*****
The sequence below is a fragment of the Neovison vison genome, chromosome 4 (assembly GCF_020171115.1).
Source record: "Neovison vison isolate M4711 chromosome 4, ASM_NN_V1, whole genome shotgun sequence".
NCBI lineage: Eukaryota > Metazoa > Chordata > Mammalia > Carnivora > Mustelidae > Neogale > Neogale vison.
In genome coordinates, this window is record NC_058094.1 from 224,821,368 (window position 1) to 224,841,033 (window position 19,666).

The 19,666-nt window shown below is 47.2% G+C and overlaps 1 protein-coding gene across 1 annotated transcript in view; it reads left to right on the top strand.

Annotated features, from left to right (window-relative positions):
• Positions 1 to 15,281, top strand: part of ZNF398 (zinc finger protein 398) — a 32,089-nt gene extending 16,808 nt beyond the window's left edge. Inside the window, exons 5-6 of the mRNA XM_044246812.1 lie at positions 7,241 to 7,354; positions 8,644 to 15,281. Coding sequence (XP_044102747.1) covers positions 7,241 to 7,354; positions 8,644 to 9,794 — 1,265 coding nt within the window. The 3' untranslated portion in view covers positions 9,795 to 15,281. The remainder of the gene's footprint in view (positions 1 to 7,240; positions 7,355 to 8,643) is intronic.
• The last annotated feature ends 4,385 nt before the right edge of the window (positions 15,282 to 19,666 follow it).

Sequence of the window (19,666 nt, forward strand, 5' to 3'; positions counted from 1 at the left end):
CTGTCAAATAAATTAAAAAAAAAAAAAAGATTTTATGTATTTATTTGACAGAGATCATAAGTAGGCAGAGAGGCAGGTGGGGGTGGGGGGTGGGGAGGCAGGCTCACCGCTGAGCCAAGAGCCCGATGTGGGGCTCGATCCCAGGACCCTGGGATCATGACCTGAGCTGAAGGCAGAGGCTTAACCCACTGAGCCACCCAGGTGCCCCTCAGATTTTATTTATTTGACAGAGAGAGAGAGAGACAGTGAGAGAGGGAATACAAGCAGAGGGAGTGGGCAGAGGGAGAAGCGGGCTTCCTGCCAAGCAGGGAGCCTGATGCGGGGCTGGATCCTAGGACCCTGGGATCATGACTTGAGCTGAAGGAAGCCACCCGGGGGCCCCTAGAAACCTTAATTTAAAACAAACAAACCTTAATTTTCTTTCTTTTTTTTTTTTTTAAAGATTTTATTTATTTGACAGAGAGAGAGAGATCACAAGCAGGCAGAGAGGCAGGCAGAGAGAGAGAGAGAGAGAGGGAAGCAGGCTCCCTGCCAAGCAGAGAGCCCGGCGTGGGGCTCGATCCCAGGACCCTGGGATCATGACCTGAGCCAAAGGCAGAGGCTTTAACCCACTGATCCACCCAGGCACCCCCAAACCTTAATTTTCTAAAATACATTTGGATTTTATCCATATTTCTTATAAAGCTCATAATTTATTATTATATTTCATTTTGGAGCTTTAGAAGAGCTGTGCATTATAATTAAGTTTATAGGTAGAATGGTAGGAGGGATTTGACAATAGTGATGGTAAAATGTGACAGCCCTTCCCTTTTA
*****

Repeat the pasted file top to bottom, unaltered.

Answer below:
The sequence below is a fragment of the Neovison vison genome, chromosome 4 (assembly GCF_020171115.1).
Source record: "Neovison vison isolate M4711 chromosome 4, ASM_NN_V1, whole genome shotgun sequence".
NCBI lineage: Eukaryota > Metazoa > Chordata > Mammalia > Carnivora > Mustelidae > Neogale > Neogale vison.
In genome coordinates, this window is record NC_058094.1 from 224,821,368 (window position 1) to 224,841,033 (window position 19,666).

The 19,666-nt window shown below is 47.2% G+C and overlaps 1 protein-coding gene across 1 annotated transcript in view; it reads left to right on the top strand.

Annotated features, from left to right (window-relative positions):
• Positions 1 to 15,281, top strand: part of ZNF398 (zinc finger protein 398) — a 32,089-nt gene extending 16,808 nt beyond the window's left edge. Inside the window, exons 5-6 of the mRNA XM_044246812.1 lie at positions 7,241 to 7,354; positions 8,644 to 15,281. Coding sequence (XP_044102747.1) covers positions 7,241 to 7,354; positions 8,644 to 9,794 — 1,265 coding nt within the window. The 3' untranslated portion in view covers positions 9,795 to 15,281. The remainder of the gene's footprint in view (positions 1 to 7,240; positions 7,355 to 8,643) is intronic.
• The last annotated feature ends 4,385 nt before the right edge of the window (positions 15,282 to 19,666 follow it).

Sequence of the window (19,666 nt, forward strand, 5' to 3'; positions counted from 1 at the left end):
CTGTCAAATAAATTAAAAAAAAAAAAAAGATTTTATGTATTTATTTGACAGAGATCATAAGTAGGCAGAGAGGCAGGTGGGGGTGGGGGGTGGGGAGGCAGGCTCACCGCTGAGCCAAGAGCCCGATGTGGGGCTCGATCCCAGGACCCTGGGATCATGACCTGAGCTGAAGGCAGAGGCTTAACCCACTGAGCCACCCAGGTGCCCCTCAGATTTTATTTATTTGACAGAGAGAGAGAGAGACAGTGAGAGAGGGAATACAAGCAGAGGGAGTGGGCAGAGGGAGAAGCGGGCTTCCTGCCAAGCAGGGAGCCTGATGCGGGGCTGGATCCTAGGACCCTGGGATCATGACTTGAGCTGAAGGAAGCCACCCGGGGGCCCCTAGAAACCTTAATTTAAAACAAACAAACCTTAATTTTCTTTCTTTTTTTTTTTTTTAAAGATTTTATTTATTTGACAGAGAGAGAGAGATCACAAGCAGGCAGAGAGGCAGGCAGAGAGAGAGAGAGAGAGAGGGAAGCAGGCTCCCTGCCAAGCAGAGAGCCCGGCGTGGGGCTCGATCCCAGGACCCTGGGATCATGACCTGAGCCAAAGGCAGAGGCTTTAACCCACTGATCCACCCAGGCACCCCCAAACCTTAATTTTCTAAAATACATTTGGATTTTATCCATATTTCTTATAAAGCTCATAATTTATTATTATATTTCATTTTGGAGCTTTAGAAGAGCTGTGCATTATAATTAAGTTTATAGGTAGAATGGTAGGAGGGATTTGACAATAGTGATGGTAAAATGTGACAGCCCTTCCCTTTTA